One of the main themes repeated at the Panamera’s introduction was that it was both more comfortable and more capable than its predecessor, a claim supported by a long list of sophisticated new suspension technologies. Falling under the central control of a new 4D Chassis Control system are a new 3-chamber air suspension, new rear axle steering, enhanced dynamic chassis control system (with torque vectoring) and active suspension management. It wasn’t long ago that suspension engineers had to pick a spot on the comfort-performance spectrum and lock it in, but today’s dynamic componentry can change a vehicle’s demeanor from sporty to soft in a matter of milliseconds, automatically.
Sadly but understandably, the new Panamera will be the latest Porsche to ditch the familiar feel of hydraulic steering for a more functional electromechanical system.
A big, centrally mounted analog tachometer remains, but everything else has gone digital in Panamera 2.0. The tach is flanked by two configurable 7-inch LCDs, while the center of the dash is dominated by a giant 12.3-inch touchscreen that serves as home base for the new infotainment system.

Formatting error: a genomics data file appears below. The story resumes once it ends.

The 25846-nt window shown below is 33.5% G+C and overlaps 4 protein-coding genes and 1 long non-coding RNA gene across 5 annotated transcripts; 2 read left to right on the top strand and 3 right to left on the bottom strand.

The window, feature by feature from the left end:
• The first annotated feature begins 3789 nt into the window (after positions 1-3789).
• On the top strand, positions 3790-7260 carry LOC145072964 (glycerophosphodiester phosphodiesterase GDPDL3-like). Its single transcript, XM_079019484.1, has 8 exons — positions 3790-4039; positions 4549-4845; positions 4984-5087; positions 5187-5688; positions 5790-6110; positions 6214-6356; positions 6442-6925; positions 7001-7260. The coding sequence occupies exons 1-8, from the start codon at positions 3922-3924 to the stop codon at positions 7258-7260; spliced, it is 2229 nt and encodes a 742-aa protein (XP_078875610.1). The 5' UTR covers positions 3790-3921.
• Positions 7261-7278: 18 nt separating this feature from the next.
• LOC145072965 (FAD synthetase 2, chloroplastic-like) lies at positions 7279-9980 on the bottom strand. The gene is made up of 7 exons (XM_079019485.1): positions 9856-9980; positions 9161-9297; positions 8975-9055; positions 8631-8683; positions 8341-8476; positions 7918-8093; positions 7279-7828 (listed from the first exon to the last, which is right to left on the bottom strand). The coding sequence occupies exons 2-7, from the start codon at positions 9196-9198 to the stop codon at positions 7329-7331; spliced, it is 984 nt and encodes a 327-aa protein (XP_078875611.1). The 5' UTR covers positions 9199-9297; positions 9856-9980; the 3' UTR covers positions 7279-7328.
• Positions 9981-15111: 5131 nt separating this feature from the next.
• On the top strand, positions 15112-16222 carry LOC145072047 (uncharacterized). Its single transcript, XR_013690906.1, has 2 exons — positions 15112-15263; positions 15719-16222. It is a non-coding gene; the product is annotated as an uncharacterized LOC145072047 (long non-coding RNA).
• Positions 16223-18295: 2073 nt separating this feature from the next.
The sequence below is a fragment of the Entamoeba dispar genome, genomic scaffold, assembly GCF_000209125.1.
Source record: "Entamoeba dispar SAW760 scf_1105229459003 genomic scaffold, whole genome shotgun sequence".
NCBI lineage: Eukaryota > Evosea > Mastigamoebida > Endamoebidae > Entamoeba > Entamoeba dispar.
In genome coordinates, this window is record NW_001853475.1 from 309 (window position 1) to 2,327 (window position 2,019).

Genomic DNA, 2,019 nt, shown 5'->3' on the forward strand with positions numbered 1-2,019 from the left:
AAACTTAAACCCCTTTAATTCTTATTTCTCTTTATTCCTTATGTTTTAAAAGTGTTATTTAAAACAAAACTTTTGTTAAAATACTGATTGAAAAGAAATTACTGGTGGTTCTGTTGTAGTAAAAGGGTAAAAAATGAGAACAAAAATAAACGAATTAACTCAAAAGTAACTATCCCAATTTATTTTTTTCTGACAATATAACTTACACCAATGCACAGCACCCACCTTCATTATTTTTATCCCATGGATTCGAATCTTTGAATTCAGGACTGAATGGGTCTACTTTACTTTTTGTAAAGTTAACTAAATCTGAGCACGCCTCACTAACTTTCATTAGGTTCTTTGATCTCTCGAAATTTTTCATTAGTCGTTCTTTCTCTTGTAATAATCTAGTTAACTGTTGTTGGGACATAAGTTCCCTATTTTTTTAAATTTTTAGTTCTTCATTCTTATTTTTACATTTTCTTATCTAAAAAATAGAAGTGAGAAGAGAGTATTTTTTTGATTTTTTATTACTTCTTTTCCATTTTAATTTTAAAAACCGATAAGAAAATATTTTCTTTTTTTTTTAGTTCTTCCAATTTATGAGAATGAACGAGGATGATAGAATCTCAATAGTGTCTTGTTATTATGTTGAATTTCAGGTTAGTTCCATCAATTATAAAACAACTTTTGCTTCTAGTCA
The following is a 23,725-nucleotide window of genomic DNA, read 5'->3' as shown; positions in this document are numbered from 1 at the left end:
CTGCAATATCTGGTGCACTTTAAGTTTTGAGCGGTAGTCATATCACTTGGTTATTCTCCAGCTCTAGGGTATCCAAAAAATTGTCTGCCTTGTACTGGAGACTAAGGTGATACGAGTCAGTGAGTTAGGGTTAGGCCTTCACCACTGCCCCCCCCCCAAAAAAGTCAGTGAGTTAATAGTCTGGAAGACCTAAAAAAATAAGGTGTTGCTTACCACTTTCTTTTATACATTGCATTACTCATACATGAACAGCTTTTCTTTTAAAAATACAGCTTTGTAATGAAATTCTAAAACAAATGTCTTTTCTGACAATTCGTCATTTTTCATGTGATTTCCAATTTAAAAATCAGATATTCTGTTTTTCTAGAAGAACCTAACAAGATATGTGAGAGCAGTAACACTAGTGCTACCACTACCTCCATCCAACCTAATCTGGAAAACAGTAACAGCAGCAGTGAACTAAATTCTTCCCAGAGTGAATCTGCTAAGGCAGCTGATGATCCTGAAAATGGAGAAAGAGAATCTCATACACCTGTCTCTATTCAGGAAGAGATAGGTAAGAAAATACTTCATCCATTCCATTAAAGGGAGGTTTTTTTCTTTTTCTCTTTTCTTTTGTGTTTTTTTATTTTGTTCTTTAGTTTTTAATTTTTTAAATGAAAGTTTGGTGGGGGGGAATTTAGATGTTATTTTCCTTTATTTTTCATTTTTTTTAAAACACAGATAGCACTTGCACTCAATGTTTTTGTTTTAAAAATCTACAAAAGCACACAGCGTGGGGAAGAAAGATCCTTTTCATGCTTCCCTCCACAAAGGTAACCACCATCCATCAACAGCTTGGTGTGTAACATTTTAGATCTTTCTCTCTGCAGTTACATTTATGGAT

And there’s a whole bunch of new technology behind the screens, too. Apple CarPlay makes its Porsche debut in the new Panamera, while Porsche Connect offers real-time traffic, weather and flight info, for instance, plus two vehicle management smartphone apps.
Set beneath the main screen and surrounding the transmission selector is a mix of traditional buttons and touch-sensitive controls. While the big screens will surely prove a welcome addition, the jury is out on the move to capacitive touch controls in place of the previous Panamera’s distinctively designed hard buttons that provided so much of the interior’s character. To be sure, the new interior feels more modern. But for a brand based so heavily on sensory input, moving away from the positive feel of hard buttons is an atypical evolution.
The interior is otherwise familiar, with a surprisingly accommodating back seat and flexible cargo capacity, thanks in part to 40:20:40 split folding rear seatbacks. Although the Panamera’s roof was lowered by almost an inch at the rear, my 6-foot frame still found abundant headroom.
Looking 1.8 Miles Ahead
“Seeing the engineers every day there is not one single ounce of complacency; these guys are completely mad,” observed Detlev von Platen in response to the notion that Porsche’s utterly unique position in the marketplace might leave it vulnerable to complacency in increasingly important areas like infotainment and driver assistance technologies, areas in which Porsche has never been strong relative to other premium automakers.